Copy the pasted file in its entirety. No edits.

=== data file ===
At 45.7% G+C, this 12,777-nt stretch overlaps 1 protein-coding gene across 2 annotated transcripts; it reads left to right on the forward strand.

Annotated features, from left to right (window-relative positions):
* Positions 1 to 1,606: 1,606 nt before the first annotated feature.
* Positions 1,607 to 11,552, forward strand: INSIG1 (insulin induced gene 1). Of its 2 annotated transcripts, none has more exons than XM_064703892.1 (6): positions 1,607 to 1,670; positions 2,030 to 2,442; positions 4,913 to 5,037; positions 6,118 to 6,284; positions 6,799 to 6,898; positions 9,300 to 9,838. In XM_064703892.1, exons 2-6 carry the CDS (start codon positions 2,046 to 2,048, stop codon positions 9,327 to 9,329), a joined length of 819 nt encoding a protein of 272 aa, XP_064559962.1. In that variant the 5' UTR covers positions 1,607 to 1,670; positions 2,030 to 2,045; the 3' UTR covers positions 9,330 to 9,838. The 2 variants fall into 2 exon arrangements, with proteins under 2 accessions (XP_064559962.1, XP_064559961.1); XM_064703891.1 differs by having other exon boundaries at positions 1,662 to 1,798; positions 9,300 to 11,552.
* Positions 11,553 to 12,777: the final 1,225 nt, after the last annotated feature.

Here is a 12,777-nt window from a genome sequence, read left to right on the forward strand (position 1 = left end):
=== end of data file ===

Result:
At 45.7% G+C, this 12,777-nt stretch overlaps 1 protein-coding gene across 2 annotated transcripts; it reads left to right on the forward strand.

Annotated features, from left to right (window-relative positions):
* Positions 1 to 1,606: 1,606 nt before the first annotated feature.
* Positions 1,607 to 11,552, forward strand: INSIG1 (insulin induced gene 1). Of its 2 annotated transcripts, none has more exons than XM_064703892.1 (6): positions 1,607 to 1,670; positions 2,030 to 2,442; positions 4,913 to 5,037; positions 6,118 to 6,284; positions 6,799 to 6,898; positions 9,300 to 9,838. In XM_064703892.1, exons 2-6 carry the CDS (start codon positions 2,046 to 2,048, stop codon positions 9,327 to 9,329), a joined length of 819 nt encoding a protein of 272 aa, XP_064559962.1. In that variant the 5' UTR covers positions 1,607 to 1,670; positions 2,030 to 2,045; the 3' UTR covers positions 9,330 to 9,838. The 2 variants fall into 2 exon arrangements, with proteins under 2 accessions (XP_064559962.1, XP_064559961.1); XM_064703891.1 differs by having other exon boundaries at positions 1,662 to 1,798; positions 9,300 to 11,552.
* Positions 11,553 to 12,777: the final 1,225 nt, after the last annotated feature.

Here is a 12,777-nt window from a genome sequence, read left to right on the forward strand (position 1 = left end):